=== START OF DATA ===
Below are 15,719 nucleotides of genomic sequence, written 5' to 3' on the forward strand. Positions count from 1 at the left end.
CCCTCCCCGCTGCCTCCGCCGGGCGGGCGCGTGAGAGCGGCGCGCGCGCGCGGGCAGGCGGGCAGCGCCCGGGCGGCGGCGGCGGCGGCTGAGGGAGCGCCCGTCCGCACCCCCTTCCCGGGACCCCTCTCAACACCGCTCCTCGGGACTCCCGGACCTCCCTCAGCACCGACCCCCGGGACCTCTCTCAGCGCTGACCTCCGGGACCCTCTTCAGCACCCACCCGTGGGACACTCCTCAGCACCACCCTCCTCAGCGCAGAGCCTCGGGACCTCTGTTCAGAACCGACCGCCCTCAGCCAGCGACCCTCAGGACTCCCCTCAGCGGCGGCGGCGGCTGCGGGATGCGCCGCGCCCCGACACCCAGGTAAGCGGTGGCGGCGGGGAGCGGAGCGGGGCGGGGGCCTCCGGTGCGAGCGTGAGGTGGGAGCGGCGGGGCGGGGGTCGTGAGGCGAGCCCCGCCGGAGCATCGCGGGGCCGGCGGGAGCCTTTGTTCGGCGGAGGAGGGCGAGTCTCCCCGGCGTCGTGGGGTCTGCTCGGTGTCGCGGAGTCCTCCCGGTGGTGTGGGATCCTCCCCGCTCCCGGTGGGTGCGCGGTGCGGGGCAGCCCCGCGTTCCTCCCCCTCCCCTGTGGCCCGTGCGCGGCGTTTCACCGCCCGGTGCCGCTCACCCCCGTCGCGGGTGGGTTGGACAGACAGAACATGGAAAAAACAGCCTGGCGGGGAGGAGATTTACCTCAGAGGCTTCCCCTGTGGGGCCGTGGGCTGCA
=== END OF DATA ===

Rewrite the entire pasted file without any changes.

Below are 15,719 nucleotides of genomic sequence, written 5' to 3' on the forward strand. Positions count from 1 at the left end.
CCCTCCCCGCTGCCTCCGCCGGGCGGGCGCGTGAGAGCGGCGCGCGCGCGCGGGCAGGCGGGCAGCGCCCGGGCGGCGGCGGCGGCGGCTGAGGGAGCGCCCGTCCGCACCCCCTTCCCGGGACCCCTCTCAACACCGCTCCTCGGGACTCCCGGACCTCCCTCAGCACCGACCCCCGGGACCTCTCTCAGCGCTGACCTCCGGGACCCTCTTCAGCACCCACCCGTGGGACACTCCTCAGCACCACCCTCCTCAGCGCAGAGCCTCGGGACCTCTGTTCAGAACCGACCGCCCTCAGCCAGCGACCCTCAGGACTCCCCTCAGCGGCGGCGGCGGCTGCGGGATGCGCCGCGCCCCGACACCCAGGTAAGCGGTGGCGGCGGGGAGCGGAGCGGGGCGGGGGCCTCCGGTGCGAGCGTGAGGTGGGAGCGGCGGGGCGGGGGTCGTGAGGCGAGCCCCGCCGGAGCATCGCGGGGCCGGCGGGAGCCTTTGTTCGGCGGAGGAGGGCGAGTCTCCCCGGCGTCGTGGGGTCTGCTCGGTGTCGCGGAGTCCTCCCGGTGGTGTGGGATCCTCCCCGCTCCCGGTGGGTGCGCGGTGCGGGGCAGCCCCGCGTTCCTCCCCCTCCCCTGTGGCCCGTGCGCGGCGTTTCACCGCCCGGTGCCGCTCACCCCCGTCGCGGGTGGGTTGGACAGACAGAACATGGAAAAAACAGCCTGGCGGGGAGGAGATTTACCTCAGAGGCTTCCCCTGTGGGGCCGTGGGCTGCA